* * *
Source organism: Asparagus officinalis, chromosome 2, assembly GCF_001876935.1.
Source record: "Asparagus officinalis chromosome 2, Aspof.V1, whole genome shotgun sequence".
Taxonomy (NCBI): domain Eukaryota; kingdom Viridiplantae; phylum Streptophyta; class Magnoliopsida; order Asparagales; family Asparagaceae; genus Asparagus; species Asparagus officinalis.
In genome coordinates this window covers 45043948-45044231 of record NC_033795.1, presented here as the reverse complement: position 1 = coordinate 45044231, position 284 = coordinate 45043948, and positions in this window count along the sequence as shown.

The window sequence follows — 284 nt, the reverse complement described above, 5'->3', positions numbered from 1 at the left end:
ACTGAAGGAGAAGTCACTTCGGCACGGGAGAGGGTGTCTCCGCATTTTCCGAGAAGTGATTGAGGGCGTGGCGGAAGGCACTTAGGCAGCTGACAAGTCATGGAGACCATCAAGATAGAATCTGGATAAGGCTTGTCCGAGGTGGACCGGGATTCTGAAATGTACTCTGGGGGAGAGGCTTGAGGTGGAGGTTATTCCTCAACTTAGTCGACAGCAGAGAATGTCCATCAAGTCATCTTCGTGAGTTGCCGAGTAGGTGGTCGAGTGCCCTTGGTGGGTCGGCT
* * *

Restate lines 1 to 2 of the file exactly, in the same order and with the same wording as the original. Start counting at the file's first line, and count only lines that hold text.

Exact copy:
Source organism: Asparagus officinalis, chromosome 2, assembly GCF_001876935.1.
Source record: "Asparagus officinalis chromosome 2, Aspof.V1, whole genome shotgun sequence".